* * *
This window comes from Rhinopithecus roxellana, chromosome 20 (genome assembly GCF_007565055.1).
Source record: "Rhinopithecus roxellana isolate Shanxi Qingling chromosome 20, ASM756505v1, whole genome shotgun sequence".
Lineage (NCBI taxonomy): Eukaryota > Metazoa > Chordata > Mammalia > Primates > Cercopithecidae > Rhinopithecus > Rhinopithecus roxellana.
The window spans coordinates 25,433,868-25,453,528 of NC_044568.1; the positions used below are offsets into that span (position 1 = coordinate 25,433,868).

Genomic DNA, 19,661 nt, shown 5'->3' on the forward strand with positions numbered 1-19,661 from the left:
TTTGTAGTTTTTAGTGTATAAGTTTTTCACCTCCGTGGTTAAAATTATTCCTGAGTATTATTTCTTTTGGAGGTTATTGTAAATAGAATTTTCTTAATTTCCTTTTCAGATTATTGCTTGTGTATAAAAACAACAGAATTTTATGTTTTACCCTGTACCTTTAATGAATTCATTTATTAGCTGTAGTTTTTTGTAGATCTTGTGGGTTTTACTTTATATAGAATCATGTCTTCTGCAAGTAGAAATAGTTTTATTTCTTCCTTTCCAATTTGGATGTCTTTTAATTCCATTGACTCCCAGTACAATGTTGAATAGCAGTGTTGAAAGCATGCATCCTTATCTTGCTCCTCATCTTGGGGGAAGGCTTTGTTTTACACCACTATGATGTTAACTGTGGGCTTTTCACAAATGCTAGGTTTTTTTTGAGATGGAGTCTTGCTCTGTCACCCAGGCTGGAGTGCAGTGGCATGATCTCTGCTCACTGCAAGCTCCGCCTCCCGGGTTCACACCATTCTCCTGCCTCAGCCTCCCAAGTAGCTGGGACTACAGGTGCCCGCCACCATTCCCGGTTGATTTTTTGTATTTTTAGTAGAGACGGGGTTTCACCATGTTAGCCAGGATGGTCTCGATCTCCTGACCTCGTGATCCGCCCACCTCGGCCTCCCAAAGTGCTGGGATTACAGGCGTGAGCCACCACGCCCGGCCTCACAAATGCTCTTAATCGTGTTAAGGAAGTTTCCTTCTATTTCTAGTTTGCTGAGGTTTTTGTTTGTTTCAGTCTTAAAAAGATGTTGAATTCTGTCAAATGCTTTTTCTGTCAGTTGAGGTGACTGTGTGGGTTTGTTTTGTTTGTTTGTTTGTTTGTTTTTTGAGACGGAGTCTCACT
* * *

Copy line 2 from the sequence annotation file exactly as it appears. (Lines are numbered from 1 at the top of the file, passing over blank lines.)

Source record: "Rhinopithecus roxellana isolate Shanxi Qingling chromosome 20, ASM756505v1, whole genome shotgun sequence".